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U.S. Bank, N.A. As Trustee For the Registered Holders of Structured v. Melte Willis


August 22, 2011


The opinion of the court was delivered by: Judge James B. Zagel


This is a complaint to foreclose a Mortgage (the "Mortgage"). Plaintiff alleges that the Mortgage at the center of this dispute is in default, and that Defendant, the mortgagor, has failed to pay the monthly installments of principal, interest, taxes, and insurance from February 1, 2010 through the present. Defendant also filed a counterclaim alleging violation of the Illinois Consumer Fraud and Deceptive Business Practices Act, unjust enrichment, and breach of contract. This counterclaim was dismissed without prejudice with leave to reinstate. A principal balance remains with interest accruing on the unpaid principal balance. Plaintiff now moves for summary judgment. For the following reasons, Plaintiff's motion is granted.


On November 24, 1999, Ameriquest Mortgage Company ("Ameriquest") lent Defendant approximately $76,000.00. Defendant executed an Adjustable Rate Note ("Note") in favor of Ameriquest in exchange for receiving this money. Defendant also agreed to pay 10.75% in interest at a yearly rate, taxes, insurance and any other escrow items that might apply. Monthly payments were to be made on the first day of every month in the amount of $709.45. This amount was subject to change. Ameriquest secured its interests in the Note by filing the Mortgage with the Cook County Recorder on November 30, 1999.

On April 10, 2000, Ameriquest assigned its Mortgage to Plaintiff. Plaintiff received all of Ameriquest's interests in the Property pursuant to the Mortgage and Note.

On February 1, 2010, the Defendant failed to pay the monthly installments of principal, interest, taxes, insurance, and any other escrow items applied. No payment has been made since that date, and there remains an outstanding principal balance as of November 19, 2010, with interest accruing on the unpaid principal balance at $11.75 per day.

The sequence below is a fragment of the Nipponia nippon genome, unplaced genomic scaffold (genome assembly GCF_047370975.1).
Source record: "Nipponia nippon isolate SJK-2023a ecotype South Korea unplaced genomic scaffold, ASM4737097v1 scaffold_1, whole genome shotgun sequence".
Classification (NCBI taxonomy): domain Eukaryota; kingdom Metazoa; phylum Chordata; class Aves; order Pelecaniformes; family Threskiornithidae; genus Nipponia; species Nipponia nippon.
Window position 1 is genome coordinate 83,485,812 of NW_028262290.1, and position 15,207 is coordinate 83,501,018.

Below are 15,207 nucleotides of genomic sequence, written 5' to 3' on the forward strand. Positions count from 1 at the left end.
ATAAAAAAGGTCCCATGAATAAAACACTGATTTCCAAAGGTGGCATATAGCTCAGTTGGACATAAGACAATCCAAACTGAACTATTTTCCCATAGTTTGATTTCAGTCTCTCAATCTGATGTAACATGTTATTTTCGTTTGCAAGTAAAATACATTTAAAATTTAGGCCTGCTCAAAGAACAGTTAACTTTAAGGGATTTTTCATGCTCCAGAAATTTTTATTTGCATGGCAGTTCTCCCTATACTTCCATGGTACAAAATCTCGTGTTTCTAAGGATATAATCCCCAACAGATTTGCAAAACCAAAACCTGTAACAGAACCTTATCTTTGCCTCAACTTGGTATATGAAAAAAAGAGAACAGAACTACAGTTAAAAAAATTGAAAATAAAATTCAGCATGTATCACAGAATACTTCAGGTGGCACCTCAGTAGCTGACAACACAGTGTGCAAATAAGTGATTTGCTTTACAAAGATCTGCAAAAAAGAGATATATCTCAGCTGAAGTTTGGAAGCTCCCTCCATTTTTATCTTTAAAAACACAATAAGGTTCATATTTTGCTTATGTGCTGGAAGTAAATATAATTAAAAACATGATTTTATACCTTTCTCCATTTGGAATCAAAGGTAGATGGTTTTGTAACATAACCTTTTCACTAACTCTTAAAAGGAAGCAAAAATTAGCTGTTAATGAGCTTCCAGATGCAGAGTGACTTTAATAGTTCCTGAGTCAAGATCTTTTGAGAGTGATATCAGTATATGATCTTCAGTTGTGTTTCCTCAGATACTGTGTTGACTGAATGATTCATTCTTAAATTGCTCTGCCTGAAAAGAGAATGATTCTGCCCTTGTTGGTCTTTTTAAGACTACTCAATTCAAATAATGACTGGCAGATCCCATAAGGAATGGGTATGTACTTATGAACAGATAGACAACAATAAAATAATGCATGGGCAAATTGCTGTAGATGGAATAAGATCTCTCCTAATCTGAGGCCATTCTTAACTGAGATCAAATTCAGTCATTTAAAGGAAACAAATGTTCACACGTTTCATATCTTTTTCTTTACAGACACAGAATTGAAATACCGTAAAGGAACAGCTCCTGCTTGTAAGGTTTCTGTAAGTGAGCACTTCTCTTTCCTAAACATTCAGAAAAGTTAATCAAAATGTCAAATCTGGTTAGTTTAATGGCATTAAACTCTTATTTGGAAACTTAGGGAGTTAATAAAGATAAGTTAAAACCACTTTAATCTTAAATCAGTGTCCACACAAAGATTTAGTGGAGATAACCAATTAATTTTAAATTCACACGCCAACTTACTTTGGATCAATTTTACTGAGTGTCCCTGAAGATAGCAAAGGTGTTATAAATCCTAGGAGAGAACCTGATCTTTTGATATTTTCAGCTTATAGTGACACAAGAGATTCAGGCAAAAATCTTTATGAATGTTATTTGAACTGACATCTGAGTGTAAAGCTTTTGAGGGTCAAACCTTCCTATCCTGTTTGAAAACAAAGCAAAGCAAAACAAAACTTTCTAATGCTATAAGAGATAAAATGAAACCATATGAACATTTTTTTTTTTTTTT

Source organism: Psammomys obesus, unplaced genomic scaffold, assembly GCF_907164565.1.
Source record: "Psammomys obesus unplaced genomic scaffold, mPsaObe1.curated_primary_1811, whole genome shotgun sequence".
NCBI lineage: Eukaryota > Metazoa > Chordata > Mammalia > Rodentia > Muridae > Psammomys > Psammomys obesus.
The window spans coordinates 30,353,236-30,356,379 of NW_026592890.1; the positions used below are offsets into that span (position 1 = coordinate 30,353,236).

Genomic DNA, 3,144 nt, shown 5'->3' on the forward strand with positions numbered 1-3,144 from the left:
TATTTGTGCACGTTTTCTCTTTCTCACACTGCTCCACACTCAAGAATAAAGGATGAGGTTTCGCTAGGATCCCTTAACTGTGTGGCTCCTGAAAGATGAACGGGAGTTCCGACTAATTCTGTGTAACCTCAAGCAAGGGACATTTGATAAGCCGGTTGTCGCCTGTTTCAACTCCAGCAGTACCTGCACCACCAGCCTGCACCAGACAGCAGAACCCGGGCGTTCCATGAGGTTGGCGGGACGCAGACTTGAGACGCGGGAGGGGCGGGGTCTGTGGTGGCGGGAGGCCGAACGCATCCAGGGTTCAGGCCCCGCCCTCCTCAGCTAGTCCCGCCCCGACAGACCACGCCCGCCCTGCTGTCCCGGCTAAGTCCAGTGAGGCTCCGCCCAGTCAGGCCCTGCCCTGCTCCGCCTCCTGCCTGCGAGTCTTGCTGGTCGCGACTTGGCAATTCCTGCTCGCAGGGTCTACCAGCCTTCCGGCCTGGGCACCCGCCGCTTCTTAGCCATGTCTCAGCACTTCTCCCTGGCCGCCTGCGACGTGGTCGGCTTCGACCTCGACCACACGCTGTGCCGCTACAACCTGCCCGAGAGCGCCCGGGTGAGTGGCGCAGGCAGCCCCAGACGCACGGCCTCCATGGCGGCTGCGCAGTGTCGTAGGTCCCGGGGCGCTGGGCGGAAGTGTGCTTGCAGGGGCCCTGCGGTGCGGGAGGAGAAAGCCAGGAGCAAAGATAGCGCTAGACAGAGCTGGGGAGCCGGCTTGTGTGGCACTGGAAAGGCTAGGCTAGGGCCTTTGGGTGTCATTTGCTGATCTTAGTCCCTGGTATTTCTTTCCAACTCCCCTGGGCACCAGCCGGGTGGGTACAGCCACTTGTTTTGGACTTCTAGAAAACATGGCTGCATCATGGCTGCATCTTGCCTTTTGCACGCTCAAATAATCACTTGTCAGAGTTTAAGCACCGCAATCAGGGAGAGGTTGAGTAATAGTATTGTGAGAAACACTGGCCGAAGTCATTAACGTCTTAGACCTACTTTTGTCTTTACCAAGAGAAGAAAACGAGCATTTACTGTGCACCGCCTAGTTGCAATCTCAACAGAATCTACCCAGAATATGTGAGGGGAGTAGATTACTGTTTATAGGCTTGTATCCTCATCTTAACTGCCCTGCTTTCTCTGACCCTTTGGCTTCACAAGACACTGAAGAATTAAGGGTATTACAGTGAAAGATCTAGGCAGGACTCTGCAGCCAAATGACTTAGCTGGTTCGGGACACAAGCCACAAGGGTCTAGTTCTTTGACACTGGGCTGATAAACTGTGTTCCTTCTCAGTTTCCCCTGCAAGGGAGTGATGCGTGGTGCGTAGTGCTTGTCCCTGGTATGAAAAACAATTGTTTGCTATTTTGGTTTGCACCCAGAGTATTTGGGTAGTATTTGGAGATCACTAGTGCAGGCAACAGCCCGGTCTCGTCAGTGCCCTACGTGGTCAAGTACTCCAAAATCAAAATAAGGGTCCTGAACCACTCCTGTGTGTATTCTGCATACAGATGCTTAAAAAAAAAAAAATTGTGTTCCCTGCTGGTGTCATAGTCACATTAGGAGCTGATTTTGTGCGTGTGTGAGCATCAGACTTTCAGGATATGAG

Summary judgment should be granted when "the pleadings, depositions, answers to interrogatories, and admissions on file, together with the affidavits, if any, show that there is no genuine issue as to any material fact and that the moving party is entitled to a judgment as a matter of law." Fed. R. Civ. P. 56(c). The facts presented are to be construed in a light most favorable to the nonmoving party. Smith v. City of Chicago, 242 F.3d 737, 742 (7th Cir. 2001). Once the moving party has set forth the basis for summary judgment, the burden then shifts to the nonmoving party who must go beyond mere allegations and offer specific facts showing that there is a genuine issue for trial. Fed. R. Civ. P. 56(e); see also Celotex Corp. v. Catrett, 477 U.S. 317, 323-324 (1986).


This is a matter of contract interpretation. In construing a contract, the primary objective is to give effect to the intention of the parties. Gallagher v. Lenart, 874 N.E.2d 43, 50 (Ill. 2007). In construing a contract, a court must first look to its language, as the plain language of the contract is the best indication of the parties' intent. Id. When the words of a contract are clear and unambiguous, they must be given their plain and ordinary meaning. Central Ill. Light Co. v. Home Ins. Co., 821 N.E.2d 206, 209 (Ill. 2004).

The Mortgage states:

This Security Instrument secures to [Plaintiff]: (a) the repayment of the debt evidenced by the Note, with interest, and all renewals, extensions and modifications of the Note; (b) the payment of all other sums, with interest, . . . and (c) the performance of [Debtor's] covenants and agreements under this Security Instrument and the Note.

By its clear language, the Mortgage secures the amount owed under th Note. The language of the Mortgage shows that the Note is fully secured: